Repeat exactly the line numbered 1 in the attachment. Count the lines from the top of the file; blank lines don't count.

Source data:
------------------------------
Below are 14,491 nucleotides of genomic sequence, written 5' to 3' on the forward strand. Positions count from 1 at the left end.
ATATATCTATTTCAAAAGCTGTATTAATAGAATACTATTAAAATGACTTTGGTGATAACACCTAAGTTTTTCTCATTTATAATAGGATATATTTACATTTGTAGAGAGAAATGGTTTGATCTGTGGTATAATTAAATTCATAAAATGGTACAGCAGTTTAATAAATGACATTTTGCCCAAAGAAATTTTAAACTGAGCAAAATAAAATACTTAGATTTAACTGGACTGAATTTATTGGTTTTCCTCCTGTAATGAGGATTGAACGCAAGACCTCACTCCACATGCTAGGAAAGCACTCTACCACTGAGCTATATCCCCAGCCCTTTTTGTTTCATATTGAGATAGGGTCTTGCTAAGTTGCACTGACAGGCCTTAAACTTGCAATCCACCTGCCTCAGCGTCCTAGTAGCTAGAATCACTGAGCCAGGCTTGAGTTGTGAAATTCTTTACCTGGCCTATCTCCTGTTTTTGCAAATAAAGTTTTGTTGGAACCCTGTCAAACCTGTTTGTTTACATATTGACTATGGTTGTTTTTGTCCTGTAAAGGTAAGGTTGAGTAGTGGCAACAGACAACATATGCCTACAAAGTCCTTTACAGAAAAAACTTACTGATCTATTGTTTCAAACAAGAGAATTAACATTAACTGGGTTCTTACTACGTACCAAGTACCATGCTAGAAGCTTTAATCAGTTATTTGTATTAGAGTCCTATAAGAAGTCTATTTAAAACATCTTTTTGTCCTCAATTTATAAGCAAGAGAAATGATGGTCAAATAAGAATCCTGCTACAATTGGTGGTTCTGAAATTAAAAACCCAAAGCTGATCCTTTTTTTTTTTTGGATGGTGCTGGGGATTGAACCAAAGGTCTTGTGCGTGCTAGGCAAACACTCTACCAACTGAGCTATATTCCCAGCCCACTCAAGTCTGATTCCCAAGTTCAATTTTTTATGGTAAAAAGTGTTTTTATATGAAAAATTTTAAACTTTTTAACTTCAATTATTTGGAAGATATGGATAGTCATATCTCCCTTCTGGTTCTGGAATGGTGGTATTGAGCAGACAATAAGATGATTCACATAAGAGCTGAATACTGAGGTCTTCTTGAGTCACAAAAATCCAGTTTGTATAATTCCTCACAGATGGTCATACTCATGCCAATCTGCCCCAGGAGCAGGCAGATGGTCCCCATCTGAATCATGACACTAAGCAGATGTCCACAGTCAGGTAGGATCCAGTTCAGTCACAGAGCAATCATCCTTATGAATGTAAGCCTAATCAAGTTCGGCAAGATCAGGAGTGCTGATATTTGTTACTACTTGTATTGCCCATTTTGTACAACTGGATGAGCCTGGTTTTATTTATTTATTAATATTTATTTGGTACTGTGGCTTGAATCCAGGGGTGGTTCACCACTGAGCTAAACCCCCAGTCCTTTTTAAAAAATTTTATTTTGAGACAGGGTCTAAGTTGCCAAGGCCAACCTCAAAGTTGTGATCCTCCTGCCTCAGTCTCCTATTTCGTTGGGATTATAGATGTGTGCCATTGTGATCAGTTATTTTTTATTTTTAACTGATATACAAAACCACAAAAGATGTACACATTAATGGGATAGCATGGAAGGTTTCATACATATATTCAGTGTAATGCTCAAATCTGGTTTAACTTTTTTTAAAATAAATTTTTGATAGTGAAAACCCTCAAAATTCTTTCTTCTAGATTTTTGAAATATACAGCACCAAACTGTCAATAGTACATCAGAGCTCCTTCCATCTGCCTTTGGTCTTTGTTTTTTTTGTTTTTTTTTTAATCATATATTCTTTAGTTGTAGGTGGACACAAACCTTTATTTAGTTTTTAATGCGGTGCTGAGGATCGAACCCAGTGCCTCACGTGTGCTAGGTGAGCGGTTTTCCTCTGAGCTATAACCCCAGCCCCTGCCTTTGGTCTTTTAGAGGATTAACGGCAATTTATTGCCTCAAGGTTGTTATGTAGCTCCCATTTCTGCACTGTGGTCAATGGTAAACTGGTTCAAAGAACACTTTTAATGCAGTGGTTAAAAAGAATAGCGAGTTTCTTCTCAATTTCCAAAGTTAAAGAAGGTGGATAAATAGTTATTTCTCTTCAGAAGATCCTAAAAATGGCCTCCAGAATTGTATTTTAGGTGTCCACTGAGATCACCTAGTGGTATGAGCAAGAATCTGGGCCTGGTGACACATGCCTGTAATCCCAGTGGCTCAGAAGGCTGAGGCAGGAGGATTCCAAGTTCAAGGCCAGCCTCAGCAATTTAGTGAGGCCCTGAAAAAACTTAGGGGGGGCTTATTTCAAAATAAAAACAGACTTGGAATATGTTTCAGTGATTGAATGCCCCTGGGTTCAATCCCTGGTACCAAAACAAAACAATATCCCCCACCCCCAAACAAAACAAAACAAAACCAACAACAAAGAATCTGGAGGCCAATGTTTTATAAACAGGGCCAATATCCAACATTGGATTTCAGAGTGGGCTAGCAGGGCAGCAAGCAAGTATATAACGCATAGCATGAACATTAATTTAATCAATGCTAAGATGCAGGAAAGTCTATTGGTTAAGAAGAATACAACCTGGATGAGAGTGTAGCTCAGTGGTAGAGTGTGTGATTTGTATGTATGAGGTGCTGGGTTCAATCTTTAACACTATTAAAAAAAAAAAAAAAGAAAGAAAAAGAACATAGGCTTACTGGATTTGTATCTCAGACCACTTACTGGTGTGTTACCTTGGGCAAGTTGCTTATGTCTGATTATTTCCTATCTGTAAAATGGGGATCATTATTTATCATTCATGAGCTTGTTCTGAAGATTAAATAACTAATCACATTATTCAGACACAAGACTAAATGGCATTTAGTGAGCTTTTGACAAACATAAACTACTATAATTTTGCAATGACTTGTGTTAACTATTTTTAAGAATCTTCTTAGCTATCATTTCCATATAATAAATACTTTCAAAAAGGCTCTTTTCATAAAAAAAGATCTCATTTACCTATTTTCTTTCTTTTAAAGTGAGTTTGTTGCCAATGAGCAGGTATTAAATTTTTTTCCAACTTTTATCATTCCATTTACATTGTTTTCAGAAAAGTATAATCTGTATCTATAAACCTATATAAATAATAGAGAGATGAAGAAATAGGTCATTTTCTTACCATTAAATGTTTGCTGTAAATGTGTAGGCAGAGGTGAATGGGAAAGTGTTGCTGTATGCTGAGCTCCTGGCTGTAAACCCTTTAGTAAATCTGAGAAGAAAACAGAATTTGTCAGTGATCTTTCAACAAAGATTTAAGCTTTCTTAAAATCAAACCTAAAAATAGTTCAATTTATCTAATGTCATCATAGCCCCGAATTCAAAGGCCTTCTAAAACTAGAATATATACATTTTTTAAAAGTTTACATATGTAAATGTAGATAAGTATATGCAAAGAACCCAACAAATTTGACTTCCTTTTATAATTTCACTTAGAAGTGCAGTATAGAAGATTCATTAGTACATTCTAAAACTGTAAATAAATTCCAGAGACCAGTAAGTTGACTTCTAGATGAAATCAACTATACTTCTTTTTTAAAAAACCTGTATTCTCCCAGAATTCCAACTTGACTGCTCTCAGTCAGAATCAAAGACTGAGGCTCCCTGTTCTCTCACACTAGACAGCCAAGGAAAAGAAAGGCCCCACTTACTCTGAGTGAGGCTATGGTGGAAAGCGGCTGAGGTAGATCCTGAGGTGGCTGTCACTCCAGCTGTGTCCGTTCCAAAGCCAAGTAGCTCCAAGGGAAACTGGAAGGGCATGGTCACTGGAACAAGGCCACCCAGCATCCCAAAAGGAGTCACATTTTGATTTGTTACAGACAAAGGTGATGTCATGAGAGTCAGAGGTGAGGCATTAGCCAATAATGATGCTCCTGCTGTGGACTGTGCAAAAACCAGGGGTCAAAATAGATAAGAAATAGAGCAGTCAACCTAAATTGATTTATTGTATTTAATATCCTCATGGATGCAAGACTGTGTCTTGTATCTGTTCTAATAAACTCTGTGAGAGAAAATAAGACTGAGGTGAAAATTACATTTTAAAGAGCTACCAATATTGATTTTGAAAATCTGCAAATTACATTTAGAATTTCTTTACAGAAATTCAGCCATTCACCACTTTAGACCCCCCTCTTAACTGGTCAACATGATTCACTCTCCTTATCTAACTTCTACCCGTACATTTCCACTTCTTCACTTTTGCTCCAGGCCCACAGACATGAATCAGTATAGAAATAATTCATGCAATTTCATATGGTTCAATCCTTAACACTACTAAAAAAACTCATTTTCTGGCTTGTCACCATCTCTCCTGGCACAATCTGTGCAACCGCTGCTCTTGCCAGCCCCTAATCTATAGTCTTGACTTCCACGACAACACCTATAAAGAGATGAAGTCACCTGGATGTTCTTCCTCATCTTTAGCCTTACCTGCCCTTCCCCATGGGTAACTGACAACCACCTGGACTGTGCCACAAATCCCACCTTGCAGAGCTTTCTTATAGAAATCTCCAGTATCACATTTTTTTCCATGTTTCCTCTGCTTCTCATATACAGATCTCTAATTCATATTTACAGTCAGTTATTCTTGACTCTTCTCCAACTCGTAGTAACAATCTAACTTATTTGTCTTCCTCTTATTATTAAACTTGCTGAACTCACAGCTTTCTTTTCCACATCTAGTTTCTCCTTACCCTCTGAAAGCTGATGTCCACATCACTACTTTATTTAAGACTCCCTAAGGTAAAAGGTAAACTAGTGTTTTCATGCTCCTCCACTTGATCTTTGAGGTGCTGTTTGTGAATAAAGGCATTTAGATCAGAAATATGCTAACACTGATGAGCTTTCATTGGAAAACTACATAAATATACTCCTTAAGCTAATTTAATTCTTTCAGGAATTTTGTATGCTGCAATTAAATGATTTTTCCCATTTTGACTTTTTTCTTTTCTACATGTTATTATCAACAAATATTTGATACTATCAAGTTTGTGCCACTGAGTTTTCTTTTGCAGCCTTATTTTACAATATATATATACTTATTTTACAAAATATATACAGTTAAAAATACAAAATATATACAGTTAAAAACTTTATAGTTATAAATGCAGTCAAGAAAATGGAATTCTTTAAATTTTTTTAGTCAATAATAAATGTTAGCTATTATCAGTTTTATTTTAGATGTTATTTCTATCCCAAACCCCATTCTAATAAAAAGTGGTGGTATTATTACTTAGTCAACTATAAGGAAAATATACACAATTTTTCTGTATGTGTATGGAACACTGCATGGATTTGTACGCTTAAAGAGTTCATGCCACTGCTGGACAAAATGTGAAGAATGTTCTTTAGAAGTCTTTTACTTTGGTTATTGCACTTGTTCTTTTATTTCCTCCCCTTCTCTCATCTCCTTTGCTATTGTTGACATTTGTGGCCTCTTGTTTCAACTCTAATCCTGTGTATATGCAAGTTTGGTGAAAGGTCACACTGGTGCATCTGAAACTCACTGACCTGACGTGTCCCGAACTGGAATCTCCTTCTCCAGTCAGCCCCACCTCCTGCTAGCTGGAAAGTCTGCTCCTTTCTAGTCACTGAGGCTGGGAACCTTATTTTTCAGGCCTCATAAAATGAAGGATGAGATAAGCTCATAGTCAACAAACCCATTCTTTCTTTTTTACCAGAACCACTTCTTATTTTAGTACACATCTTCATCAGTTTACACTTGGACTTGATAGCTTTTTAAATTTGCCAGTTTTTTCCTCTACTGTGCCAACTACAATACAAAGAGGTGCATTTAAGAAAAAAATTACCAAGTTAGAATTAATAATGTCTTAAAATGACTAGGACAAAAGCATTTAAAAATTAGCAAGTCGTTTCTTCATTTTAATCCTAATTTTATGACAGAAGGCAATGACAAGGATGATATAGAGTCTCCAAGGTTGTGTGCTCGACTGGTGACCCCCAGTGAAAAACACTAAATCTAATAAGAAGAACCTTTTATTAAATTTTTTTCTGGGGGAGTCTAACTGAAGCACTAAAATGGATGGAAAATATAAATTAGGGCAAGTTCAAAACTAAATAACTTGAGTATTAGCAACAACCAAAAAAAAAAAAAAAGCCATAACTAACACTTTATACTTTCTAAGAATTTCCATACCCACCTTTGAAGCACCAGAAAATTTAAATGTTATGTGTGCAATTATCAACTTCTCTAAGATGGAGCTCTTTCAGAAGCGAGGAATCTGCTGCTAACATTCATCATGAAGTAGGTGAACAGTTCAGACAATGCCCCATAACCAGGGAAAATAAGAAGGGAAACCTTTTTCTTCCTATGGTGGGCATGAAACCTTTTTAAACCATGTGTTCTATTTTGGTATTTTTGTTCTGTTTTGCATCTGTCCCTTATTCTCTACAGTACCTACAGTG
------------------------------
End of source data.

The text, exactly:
Below are 14,491 nucleotides of genomic sequence, written 5' to 3' on the forward strand. Positions count from 1 at the left end.